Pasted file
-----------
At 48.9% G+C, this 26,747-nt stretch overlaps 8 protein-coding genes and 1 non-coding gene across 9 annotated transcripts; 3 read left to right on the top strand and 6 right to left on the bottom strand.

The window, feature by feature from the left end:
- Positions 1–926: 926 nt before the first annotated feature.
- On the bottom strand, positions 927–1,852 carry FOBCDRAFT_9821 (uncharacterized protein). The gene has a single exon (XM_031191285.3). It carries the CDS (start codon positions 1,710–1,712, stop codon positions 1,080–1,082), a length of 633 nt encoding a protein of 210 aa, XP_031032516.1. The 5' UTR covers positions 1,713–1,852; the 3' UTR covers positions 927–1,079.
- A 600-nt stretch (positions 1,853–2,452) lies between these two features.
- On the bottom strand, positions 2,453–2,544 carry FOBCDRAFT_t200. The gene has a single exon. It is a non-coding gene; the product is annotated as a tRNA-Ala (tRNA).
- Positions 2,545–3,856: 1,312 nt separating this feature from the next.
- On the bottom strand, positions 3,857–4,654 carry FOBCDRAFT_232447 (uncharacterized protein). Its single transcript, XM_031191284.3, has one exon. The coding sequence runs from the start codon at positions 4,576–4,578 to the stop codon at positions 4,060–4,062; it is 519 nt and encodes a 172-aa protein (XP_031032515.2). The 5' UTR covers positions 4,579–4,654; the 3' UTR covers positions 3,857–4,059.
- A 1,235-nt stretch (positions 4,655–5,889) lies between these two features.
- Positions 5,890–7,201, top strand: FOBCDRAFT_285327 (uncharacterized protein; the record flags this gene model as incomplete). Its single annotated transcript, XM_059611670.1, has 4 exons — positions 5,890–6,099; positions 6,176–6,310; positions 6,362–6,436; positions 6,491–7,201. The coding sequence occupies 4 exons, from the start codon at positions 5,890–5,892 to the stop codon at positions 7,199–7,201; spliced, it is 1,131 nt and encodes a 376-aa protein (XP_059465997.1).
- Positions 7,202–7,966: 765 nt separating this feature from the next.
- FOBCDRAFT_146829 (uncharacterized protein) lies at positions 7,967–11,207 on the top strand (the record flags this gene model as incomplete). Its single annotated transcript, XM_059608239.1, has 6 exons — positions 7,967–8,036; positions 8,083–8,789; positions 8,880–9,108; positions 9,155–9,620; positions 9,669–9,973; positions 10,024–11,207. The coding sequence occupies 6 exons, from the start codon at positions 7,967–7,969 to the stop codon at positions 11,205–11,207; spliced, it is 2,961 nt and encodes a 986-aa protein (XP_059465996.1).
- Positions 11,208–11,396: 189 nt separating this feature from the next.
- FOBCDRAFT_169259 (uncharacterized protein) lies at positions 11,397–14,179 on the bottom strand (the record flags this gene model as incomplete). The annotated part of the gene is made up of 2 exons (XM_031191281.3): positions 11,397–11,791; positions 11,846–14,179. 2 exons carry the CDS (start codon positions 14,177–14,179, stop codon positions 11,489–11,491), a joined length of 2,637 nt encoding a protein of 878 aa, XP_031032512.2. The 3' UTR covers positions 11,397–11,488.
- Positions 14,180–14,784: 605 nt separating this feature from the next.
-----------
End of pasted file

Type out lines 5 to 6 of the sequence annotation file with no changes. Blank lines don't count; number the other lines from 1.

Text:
- A 600-nt stretch (positions 1,853–2,452) lies between these two features.
- On the bottom strand, positions 2,453–2,544 carry FOBCDRAFT_t200. The gene has a single exon. It is a non-coding gene; the product is annotated as a tRNA-Ala (tRNA).